Writing Sontag's Life and Work: an interview with Benjamin Moser
Interviewed by Allan Vorda
Moser discusses his revealing, in-depth portrait of one of the twentieth century’s most powerful intellectuals.
The Poet Who Hated Poetry But Wrote It Anyway:
An Interview with Jose Padua
Interviewed by bart plantenga
Jose Padua’s new book explodes like a cluster bomb of hilarious, acerbic, menacing, satirical, clear-eyed, and self-effacing poetry that uncomfortably lays bare his experiences growing up as a Filipino in a white world and an outsider-bohemian in an overly ambitious culture.
“A very full, large, and luminous space”: the poetry of Amanda Berenguer
An Interview with Kristin Dykstra and Kent Johnson
Editor/translators Dykstra and Johnson discuss their motivations and challenges in their collaboration to bring a ground-breaking anthology of work by Uruguayan poet Amanda Berenguer into the hands of an American audience.
Interviewed by Peter Boyle
The Fertile, The Fecund, The Leaky, The Bizarre, THE END: A Discussion of Forms, Labor, the Feminine, and Public Space
A conversation between MC Hyland and Rebecca Lehmann
Two poets discuss the inception and creation of their recent poetry collections.
What Shirt Color is Left? Fado, Salazar, Pessoa, and Saramago:
A Report from Lisbon’s DIS/QUIET Literary Program
Antonio Salazar was the 20th century’s most enduring dictator, and Schneider explores two literary giants who took on his regime in differing ways.
essay by Mike Schneider
Nobody’s Fool: The Life and Times of Schlitzie the Pinhead
Cartoonist Bill Griffith tells the fascinating story of the sideshow attraction who inspired the creation of his most enduring character, Zippy the Pinhead. Reviewed by Christopher Luna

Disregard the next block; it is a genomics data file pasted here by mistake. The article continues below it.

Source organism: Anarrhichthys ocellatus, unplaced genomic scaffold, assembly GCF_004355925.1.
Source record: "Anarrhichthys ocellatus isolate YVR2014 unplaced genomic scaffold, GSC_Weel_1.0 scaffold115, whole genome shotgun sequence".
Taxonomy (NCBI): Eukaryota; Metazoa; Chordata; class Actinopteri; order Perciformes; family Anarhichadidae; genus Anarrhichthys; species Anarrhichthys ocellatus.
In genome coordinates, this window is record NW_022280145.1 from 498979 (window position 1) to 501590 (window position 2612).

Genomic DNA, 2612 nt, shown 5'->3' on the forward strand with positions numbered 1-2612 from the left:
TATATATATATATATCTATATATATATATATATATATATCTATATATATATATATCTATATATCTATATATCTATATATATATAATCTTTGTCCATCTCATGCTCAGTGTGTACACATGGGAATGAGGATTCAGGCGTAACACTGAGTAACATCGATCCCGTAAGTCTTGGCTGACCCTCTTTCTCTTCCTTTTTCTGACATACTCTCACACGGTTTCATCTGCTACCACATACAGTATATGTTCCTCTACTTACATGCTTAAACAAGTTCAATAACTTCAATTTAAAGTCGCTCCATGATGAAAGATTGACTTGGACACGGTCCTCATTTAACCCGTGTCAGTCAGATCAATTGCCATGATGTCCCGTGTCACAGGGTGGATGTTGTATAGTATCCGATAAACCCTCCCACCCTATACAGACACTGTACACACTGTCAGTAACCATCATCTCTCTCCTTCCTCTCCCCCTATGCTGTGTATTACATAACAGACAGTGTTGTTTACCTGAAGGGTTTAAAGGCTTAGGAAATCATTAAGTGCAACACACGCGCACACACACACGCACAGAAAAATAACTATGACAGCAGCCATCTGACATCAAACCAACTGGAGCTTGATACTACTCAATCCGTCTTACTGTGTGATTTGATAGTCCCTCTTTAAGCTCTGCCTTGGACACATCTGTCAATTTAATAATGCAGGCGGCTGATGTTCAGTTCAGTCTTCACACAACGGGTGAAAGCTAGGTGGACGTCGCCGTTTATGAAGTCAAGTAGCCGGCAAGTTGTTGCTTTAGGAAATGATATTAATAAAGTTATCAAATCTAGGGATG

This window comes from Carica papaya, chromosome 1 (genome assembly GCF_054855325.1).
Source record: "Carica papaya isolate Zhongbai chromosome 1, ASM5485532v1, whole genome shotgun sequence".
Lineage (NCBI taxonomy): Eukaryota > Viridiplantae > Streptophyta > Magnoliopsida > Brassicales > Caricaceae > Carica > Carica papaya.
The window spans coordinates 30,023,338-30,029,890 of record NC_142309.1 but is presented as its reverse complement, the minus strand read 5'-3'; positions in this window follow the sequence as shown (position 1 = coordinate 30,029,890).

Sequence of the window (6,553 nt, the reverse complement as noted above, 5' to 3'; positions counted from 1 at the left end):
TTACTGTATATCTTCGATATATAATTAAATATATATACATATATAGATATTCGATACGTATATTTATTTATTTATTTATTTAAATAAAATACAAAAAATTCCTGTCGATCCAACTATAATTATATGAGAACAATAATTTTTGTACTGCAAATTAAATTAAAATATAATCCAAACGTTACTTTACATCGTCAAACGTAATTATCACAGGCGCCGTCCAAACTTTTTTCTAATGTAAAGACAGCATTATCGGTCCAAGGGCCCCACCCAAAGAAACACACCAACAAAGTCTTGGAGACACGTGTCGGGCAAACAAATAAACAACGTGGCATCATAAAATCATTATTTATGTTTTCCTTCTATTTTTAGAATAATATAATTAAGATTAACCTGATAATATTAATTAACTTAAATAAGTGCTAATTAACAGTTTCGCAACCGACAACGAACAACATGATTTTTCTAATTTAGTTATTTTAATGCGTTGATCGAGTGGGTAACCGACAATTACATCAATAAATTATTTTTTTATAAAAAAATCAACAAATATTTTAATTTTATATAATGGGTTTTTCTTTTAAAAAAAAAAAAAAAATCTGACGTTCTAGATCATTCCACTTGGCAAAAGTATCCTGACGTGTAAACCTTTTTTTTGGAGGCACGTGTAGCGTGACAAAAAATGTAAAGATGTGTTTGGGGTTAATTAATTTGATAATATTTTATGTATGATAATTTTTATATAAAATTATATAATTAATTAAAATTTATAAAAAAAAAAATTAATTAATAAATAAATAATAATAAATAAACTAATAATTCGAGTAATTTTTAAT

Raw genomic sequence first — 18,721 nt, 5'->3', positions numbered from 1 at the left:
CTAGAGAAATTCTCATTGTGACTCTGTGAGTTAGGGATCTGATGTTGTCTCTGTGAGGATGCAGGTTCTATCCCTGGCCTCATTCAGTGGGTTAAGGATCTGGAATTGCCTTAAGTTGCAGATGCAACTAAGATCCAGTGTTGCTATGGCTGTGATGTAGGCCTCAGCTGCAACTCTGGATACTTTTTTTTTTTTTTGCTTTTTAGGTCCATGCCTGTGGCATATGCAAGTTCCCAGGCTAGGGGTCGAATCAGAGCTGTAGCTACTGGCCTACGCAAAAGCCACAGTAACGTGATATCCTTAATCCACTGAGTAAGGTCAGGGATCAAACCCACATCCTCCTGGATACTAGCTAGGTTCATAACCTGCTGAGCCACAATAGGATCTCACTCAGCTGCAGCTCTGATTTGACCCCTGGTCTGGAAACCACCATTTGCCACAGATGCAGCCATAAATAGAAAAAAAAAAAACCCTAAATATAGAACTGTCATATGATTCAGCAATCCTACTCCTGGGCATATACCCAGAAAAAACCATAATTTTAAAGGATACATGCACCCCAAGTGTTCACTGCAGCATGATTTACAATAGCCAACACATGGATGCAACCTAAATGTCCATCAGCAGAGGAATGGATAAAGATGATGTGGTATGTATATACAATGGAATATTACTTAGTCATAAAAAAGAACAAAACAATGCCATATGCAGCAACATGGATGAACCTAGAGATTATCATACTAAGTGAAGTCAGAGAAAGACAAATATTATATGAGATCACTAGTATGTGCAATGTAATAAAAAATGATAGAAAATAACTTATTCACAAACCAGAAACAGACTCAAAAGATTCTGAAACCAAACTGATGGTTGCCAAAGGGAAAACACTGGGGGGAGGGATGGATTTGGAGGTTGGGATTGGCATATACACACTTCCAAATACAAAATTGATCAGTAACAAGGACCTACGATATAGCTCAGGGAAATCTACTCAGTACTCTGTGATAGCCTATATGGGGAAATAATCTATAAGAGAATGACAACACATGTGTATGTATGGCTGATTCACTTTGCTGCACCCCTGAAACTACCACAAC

MIXED GENRE REVIEWS
Shit I’ve Cried About, Volumes One Through Five
Centering on queer love and offering an outline of the struggle for visibility in a nihilistic culture, this pocket-size volume gives us remembrances and recognitions of the author’s sadness. Reviewed by Michael Workman
The Enchanted Ring: A Romance of Chivalry
Originally published serially in 1841 under considerable censorship, The Enchanted Ring was a literary trojan horse, infiltrating conservative conventions of genre with progressive ideas. Reviewed by Olchar E. Lindsann
Things That Go
Laura Eve Engel
Engel’s debut collection, Things That Go, is on its surface framed around the biblical tale of Lot’s Wife. Reviewed by Greg Bem
In his new collection, Brian Teare offers an honest account of what we’re doing to our planet, while somehow never resorting to despair. Reviewed by John Bradley
In Sengupta's highly-anticipated tenth volume, the poet invites readers into his private space, crossing the fine line between poetry and memoir. Reviewed by Jagari Mukherjee
The Book of Baruch by the Gnostic Justin
An engaging curiosity, The Book of Baruch by the Gnostic Justin was meant to be Geoffrey Hill’s final book of poems, and at the time of his death in 2016 it was left unfinished as he intended. Reviewed by Patrick James Dunagan
The Winter Garden Photograph
Reina María Rodríguez
Cuban poet Rodríguez uses photographs from the UNESCO magazine Courier to spark a meditation on desire. Reviewed by John Bradley
Utopian Trace: An Oral Presentation
Peter Lamborn Wilson
Originally broadcast as a "radio sermonette", Utopian Trace explores the inception and creation of New York City's Central Park.
Reviewed by Richard Kostelanetz